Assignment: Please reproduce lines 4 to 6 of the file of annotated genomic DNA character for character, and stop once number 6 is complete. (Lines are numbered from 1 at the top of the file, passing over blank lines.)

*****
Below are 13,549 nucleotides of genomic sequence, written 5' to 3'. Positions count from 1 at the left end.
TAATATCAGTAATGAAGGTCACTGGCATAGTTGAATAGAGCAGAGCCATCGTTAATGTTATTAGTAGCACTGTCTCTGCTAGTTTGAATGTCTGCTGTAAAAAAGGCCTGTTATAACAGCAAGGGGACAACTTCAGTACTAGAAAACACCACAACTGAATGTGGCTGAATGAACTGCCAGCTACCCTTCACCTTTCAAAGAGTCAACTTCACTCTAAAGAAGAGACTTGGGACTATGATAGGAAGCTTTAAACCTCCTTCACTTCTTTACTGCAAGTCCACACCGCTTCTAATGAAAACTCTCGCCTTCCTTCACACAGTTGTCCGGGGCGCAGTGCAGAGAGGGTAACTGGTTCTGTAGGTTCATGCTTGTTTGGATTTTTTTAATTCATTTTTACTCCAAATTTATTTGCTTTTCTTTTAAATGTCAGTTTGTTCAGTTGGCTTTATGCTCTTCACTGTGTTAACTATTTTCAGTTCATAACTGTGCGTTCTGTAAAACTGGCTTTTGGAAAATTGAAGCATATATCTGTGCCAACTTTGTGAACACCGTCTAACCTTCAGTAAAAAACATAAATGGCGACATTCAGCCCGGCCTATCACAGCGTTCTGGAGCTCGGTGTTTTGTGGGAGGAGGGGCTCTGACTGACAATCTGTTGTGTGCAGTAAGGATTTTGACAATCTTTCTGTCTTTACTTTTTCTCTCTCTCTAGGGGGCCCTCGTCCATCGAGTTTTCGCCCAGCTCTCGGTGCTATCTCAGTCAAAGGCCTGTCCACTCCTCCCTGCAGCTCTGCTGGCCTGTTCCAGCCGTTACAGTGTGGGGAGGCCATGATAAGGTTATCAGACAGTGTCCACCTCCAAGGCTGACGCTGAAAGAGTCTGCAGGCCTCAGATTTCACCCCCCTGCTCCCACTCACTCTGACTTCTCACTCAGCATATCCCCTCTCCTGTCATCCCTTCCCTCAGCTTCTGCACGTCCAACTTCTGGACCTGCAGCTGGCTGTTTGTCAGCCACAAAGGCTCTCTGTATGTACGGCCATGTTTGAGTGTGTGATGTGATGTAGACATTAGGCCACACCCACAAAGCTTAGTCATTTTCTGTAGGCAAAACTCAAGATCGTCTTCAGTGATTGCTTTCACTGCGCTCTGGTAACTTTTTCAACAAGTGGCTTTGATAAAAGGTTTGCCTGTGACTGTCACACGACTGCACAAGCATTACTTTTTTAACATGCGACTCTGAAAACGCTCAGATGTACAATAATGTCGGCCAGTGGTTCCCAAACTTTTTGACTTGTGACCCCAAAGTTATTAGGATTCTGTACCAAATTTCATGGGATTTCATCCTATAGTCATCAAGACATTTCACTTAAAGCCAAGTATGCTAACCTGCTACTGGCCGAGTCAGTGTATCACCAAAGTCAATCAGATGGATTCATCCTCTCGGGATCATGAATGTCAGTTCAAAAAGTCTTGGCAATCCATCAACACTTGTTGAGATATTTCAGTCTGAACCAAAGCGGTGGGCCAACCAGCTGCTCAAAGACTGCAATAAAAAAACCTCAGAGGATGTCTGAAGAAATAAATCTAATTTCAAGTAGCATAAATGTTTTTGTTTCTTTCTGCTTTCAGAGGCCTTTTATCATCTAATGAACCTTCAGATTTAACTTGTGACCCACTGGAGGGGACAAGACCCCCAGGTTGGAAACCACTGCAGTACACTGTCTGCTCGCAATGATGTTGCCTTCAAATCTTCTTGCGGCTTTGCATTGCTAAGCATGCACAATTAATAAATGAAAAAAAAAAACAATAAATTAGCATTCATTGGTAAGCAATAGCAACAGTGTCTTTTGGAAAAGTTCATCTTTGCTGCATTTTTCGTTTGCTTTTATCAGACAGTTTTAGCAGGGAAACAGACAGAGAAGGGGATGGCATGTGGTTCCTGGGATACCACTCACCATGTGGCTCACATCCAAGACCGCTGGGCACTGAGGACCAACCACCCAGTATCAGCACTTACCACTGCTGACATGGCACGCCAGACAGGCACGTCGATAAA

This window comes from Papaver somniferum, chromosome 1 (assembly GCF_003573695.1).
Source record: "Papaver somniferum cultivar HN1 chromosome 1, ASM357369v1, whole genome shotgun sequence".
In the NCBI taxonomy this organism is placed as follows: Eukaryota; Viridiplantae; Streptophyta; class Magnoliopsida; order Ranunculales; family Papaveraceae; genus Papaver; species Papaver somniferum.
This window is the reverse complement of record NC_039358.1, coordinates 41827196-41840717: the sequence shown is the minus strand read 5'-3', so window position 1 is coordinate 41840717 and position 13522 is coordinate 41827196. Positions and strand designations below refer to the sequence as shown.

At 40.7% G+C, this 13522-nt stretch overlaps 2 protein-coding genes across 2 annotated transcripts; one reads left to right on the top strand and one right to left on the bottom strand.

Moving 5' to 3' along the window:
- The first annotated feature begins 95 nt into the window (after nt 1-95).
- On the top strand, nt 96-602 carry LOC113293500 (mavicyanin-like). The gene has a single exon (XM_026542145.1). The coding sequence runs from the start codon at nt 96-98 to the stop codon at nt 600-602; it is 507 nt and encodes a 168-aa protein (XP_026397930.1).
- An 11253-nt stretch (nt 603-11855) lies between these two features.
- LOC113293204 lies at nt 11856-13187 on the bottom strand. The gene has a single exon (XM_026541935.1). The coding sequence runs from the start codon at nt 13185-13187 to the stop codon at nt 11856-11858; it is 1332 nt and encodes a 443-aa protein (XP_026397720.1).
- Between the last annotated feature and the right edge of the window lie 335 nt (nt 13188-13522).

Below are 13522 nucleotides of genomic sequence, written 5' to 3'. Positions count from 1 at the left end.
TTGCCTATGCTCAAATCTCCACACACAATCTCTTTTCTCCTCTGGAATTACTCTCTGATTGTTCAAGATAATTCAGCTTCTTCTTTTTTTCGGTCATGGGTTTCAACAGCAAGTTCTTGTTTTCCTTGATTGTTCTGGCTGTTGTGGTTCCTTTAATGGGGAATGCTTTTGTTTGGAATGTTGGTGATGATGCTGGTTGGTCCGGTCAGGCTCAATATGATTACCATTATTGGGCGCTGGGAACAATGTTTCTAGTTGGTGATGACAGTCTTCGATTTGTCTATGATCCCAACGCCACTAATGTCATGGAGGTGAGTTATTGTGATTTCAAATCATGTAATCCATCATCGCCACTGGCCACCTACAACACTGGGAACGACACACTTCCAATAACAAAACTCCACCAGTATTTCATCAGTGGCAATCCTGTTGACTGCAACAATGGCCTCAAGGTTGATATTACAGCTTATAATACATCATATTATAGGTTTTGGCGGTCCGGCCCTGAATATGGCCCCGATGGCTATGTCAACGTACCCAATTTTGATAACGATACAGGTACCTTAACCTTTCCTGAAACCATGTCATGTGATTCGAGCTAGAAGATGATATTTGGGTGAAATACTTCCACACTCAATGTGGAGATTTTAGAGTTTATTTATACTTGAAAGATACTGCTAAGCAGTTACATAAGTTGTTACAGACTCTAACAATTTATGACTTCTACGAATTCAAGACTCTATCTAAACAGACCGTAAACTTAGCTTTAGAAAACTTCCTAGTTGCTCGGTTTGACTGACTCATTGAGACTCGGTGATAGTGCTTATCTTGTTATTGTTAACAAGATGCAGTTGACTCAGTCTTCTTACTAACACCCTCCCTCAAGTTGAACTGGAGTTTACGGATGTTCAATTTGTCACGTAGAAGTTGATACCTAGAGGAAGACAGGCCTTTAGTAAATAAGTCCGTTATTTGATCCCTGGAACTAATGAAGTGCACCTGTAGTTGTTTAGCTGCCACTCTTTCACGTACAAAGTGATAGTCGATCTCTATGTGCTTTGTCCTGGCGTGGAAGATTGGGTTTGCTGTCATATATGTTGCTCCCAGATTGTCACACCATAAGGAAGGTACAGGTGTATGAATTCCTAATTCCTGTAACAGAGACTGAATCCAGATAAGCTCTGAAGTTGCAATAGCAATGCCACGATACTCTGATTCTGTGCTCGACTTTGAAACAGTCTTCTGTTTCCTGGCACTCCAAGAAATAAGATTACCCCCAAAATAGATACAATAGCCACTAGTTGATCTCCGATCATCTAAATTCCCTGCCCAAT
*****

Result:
Source record: "Papaver somniferum cultivar HN1 chromosome 1, ASM357369v1, whole genome shotgun sequence".
In the NCBI taxonomy this organism is placed as follows: Eukaryota; Viridiplantae; Streptophyta; class Magnoliopsida; order Ranunculales; family Papaveraceae; genus Papaver; species Papaver somniferum.
This window is the reverse complement of record NC_039358.1, coordinates 41827196-41840717: the sequence shown is the minus strand read 5'-3', so window position 1 is coordinate 41840717 and position 13522 is coordinate 41827196. Positions and strand designations below refer to the sequence as shown.